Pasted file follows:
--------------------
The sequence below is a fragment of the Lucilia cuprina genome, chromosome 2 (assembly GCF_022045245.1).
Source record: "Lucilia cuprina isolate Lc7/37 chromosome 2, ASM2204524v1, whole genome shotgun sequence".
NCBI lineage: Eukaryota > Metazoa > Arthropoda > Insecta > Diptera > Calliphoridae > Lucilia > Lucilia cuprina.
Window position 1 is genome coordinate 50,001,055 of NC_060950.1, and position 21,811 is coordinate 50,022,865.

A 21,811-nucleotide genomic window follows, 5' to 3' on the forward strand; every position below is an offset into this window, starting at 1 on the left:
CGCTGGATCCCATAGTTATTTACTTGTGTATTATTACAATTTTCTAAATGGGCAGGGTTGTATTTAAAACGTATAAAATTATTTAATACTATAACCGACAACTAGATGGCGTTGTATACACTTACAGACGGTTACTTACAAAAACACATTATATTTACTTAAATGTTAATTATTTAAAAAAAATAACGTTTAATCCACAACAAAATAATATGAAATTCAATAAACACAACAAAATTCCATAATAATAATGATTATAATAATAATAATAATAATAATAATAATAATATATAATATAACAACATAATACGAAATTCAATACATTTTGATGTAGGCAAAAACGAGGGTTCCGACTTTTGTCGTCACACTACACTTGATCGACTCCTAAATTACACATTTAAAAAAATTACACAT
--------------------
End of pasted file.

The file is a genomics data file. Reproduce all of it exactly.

The sequence below is a fragment of the Lucilia cuprina genome, chromosome 2 (assembly GCF_022045245.1).
Source record: "Lucilia cuprina isolate Lc7/37 chromosome 2, ASM2204524v1, whole genome shotgun sequence".
NCBI lineage: Eukaryota > Metazoa > Arthropoda > Insecta > Diptera > Calliphoridae > Lucilia > Lucilia cuprina.
Window position 1 is genome coordinate 50,001,055 of NC_060950.1, and position 21,811 is coordinate 50,022,865.

A 21,811-nucleotide genomic window follows, 5' to 3' on the forward strand; every position below is an offset into this window, starting at 1 on the left:
CGCTGGATCCCATAGTTATTTACTTGTGTATTATTACAATTTTCTAAATGGGCAGGGTTGTATTTAAAACGTATAAAATTATTTAATACTATAACCGACAACTAGATGGCGTTGTATACACTTACAGACGGTTACTTACAAAAACACATTATATTTACTTAAATGTTAATTATTTAAAAAAAATAACGTTTAATCCACAACAAAATAATATGAAATTCAATAAACACAACAAAATTCCATAATAATAATGATTATAATAATAATAATAATAATAATAATAATAATATATAATATAACAACATAATACGAAATTCAATACATTTTGATGTAGGCAAAAACGAGGGTTCCGACTTTTGTCGTCACACTACACTTGATCGACTCCTAAATTACACATTTAAAAAAATTACACAT